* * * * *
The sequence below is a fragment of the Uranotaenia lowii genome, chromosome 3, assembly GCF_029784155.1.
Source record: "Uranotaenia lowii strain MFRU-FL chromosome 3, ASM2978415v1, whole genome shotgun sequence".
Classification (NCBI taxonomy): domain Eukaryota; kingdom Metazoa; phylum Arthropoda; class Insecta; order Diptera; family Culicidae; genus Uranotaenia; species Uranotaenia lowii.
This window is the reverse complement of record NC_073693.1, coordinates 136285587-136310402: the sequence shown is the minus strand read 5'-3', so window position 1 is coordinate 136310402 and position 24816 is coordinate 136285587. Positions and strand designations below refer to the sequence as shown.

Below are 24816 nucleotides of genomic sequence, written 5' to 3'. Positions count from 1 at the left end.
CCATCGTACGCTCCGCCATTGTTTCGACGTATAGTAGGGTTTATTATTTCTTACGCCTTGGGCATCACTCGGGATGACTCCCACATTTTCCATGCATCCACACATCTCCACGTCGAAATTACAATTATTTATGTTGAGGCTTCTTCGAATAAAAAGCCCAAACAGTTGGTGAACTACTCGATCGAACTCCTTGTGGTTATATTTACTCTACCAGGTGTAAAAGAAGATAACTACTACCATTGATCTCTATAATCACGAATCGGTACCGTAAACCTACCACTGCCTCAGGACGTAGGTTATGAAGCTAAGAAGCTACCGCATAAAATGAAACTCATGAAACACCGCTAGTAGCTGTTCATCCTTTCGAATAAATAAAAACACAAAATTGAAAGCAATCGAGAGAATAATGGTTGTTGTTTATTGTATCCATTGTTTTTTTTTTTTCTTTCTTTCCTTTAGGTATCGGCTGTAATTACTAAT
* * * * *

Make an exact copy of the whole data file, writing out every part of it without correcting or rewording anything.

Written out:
The sequence below is a fragment of the Uranotaenia lowii genome, chromosome 3, assembly GCF_029784155.1.
Source record: "Uranotaenia lowii strain MFRU-FL chromosome 3, ASM2978415v1, whole genome shotgun sequence".
Classification (NCBI taxonomy): domain Eukaryota; kingdom Metazoa; phylum Arthropoda; class Insecta; order Diptera; family Culicidae; genus Uranotaenia; species Uranotaenia lowii.
This window is the reverse complement of record NC_073693.1, coordinates 136285587-136310402: the sequence shown is the minus strand read 5'-3', so window position 1 is coordinate 136310402 and position 24816 is coordinate 136285587. Positions and strand designations below refer to the sequence as shown.

Below are 24816 nucleotides of genomic sequence, written 5' to 3'. Positions count from 1 at the left end.
CCATCGTACGCTCCGCCATTGTTTCGACGTATAGTAGGGTTTATTATTTCTTACGCCTTGGGCATCACTCGGGATGACTCCCACATTTTCCATGCATCCACACATCTCCACGTCGAAATTACAATTATTTATGTTGAGGCTTCTTCGAATAAAAAGCCCAAACAGTTGGTGAACTACTCGATCGAACTCCTTGTGGTTATATTTACTCTACCAGGTGTAAAAGAAGATAACTACTACCATTGATCTCTATAATCACGAATCGGTACCGTAAACCTACCACTGCCTCAGGACGTAGGTTATGAAGCTAAGAAGCTACCGCATAAAATGAAACTCATGAAACACCGCTAGTAGCTGTTCATCCTTTCGAATAAATAAAAACACAAAATTGAAAGCAATCGAGAGAATAATGGTTGTTGTTTATTGTATCCATTGTTTTTTTTTTTTCTTTCTTTCCTTTAGGTATCGGCTGTAATTACTAAT